• December 15, 2016

In this video, Dr. Christine Wu explains how her team's research is benefiting oral health using everyday functional foods such as cranberries, tea and milk.

For more than two decades, Dr. Wu’s lab at the University of Illinois at Chicago (UIC) College of Dentistry has focused on the exploration and identification of plant-derived anti-plaque and anti-biofilm compounds against oral pathogens. In recent years, her laboratory has been engaged in clinical and translational studies to evaluate the oral health benefits of specific foods and beverages, especially dietary plant polyphenols (catechins and proanthocynandins) including teas, raisins, cranberries and dried plums. She is an advocate of and promotes functional foods and beverages for oral health.

Dental plaque bacteria on tooth surfaces ferment dietary sugars and carbohydrates to produce acids that can cause demineralization of the enamel surface, thus leading to tooth decay. The usual dietary advice for caries prevention is to limit frequent intake of sugars. A recent study published by Dr. Wu’s research team showed that, in adults, the cariogenic potential of sugars may be modified by the ingestion of non-cariogenic foods such as milk. “However, it remains unknown whether a similar situation exists in children, who frequently consume sugary snacks/juices and lack awareness of proper follow-up oral hygiene measures,” she noted.

 

Functional Foods Research at UIC

Dr. Christine Wu, Professor, Pediatric Dentistry, was awarded a research grant in 2015 for her study, “Consumption of milk after sugar snacks reduces dental plaque acid production and benefits oral health in children.” She was one of seven researchers awarded funding, out of 80 who competed to be funded by the National Dairy Council (NDC) for two years.

 

This latest study builds upon previous functional foods and products research Dr. Wu’s lab has conduced, which focuses on the exploration and identification of plant-derived anti-plaque and anti-biofilm compounds against oral pathogens. In recent years, her laboratory has been engaged in clinical and translational studies to evaluate the oral health benefits of specific foods and beverages, especially dietary plant polyphenols (catechins and proanthocynandins) including teas, raisins, cranberries and dried plums.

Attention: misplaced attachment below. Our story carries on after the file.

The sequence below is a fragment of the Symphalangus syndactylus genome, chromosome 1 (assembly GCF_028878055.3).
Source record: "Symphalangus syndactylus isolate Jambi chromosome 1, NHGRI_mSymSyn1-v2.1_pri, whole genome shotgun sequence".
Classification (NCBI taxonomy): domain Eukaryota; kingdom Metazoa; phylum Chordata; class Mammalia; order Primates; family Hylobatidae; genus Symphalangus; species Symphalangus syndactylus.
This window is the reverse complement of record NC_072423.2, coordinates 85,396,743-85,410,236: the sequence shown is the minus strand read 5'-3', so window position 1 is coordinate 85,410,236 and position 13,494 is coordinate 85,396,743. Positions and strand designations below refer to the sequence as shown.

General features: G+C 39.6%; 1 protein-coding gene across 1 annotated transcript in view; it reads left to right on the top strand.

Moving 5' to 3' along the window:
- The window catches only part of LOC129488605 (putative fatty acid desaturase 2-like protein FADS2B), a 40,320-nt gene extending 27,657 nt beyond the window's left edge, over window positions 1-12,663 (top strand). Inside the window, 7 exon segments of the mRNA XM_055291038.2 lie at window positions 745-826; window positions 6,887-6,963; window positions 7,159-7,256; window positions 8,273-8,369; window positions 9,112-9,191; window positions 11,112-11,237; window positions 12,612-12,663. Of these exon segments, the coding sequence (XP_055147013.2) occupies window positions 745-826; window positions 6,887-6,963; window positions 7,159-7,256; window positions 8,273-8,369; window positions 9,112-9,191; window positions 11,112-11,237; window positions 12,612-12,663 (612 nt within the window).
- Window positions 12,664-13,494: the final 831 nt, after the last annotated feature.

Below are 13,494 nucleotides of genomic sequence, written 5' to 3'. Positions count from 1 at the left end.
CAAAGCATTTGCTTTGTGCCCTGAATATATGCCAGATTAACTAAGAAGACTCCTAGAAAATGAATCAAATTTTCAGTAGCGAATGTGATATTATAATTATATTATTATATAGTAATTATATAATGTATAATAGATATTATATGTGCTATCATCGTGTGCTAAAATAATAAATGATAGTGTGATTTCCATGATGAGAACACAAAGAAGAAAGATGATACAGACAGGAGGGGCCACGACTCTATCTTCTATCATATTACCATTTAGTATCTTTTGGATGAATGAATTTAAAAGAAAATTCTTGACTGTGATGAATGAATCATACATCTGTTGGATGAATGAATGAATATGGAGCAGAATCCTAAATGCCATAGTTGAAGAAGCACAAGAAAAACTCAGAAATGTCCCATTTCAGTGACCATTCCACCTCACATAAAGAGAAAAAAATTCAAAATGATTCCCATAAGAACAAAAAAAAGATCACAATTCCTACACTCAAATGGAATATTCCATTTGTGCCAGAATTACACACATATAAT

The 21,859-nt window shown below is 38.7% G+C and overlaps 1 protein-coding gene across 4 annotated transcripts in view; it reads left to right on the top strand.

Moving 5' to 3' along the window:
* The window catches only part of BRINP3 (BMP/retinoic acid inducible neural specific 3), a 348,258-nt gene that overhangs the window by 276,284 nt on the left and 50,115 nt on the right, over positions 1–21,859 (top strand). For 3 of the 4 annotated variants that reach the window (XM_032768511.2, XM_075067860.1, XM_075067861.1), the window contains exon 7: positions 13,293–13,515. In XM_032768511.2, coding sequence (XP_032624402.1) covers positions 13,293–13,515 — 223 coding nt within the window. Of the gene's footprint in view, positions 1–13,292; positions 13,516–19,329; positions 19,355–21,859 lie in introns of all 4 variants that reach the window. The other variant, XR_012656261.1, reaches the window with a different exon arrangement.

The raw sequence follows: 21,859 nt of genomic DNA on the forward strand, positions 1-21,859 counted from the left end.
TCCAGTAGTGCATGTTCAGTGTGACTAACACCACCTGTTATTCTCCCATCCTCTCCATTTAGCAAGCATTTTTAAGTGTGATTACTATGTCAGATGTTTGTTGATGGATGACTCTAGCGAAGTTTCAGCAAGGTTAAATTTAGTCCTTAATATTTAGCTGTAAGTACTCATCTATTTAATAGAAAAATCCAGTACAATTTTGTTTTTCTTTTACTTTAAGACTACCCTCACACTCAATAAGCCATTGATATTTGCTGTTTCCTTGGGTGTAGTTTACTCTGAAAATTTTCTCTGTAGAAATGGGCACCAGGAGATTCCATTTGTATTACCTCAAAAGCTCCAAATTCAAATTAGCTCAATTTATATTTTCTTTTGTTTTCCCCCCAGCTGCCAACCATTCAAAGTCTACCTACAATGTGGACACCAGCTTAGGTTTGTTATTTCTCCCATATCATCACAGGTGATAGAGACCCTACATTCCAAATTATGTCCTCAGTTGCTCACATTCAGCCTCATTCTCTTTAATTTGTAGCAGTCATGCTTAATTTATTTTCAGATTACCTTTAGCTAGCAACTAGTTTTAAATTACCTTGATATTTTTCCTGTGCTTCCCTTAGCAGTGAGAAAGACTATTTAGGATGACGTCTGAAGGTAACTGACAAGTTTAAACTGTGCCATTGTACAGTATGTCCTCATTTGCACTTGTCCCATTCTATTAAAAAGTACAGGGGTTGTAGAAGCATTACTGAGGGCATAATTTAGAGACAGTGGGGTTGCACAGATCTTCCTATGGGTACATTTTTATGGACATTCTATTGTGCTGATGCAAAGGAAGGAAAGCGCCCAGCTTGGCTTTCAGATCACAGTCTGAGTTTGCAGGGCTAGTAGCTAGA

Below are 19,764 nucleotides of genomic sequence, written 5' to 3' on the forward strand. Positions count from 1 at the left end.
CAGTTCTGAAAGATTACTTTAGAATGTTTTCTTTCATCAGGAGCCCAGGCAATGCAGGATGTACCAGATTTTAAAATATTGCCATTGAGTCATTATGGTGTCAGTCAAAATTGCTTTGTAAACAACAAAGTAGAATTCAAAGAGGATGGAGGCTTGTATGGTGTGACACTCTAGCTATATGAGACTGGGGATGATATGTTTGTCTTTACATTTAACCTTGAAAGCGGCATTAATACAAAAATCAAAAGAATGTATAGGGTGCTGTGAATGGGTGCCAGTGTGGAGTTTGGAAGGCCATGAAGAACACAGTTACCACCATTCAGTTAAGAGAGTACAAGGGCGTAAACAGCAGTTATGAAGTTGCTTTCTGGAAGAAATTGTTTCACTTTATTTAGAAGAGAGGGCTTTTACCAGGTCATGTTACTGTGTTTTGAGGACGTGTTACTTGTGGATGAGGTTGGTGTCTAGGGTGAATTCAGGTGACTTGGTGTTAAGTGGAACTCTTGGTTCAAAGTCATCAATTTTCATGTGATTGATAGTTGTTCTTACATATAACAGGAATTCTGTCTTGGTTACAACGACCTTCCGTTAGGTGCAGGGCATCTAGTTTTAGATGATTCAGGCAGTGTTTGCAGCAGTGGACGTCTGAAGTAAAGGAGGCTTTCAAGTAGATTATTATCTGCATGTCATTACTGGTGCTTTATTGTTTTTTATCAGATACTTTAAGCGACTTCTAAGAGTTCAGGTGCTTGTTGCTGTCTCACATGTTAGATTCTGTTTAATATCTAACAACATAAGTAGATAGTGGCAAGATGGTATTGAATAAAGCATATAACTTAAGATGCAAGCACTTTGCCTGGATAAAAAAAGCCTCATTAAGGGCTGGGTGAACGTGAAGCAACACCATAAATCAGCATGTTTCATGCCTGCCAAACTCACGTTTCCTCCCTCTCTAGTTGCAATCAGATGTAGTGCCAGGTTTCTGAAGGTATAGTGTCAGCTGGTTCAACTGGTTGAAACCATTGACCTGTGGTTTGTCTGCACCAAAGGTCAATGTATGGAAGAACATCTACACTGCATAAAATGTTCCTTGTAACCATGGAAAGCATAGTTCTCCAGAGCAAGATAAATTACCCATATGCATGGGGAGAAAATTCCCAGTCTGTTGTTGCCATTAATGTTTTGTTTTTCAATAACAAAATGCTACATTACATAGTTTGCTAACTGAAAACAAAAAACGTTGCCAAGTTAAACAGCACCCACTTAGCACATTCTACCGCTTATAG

The  study will generate awareness that compared to water or the numerous sugar-added fruit juices available on the market, milk may be “the healthy beverage of choice to prevent tooth decay, especially after consumption of sugary snacks or desserts,” Dr. Wu said. “We want to raise public awareness that milk, besides its caries protective effect, when sequenced properly between and especially after sugary snacks, can reduce caries risk and benefit oral health, especially in children. We anticipate that the dairy industry will serve as a front runner in leading other beverage industries to promote healthy and functional beverages for oral health.”

 

Eat Fruits and Veggies For A Healthy Smile

vegetables-2464832_1920_0.jpgWhat are the best foods for healthy teeth?

Healthy prevention is the best medicine for your smile and dental health is more important than you may realize for overall health. What you eat plays a big role in this. The foods you choose, when and how often you eat them not only affect your general health, but also the health of your teeth and gums. The good news is tooth decay is entirely preventable with good dental hygiene, regular dental visits – and a healthy diet.

Read more - Fruits and Veggies For A Healthy Smile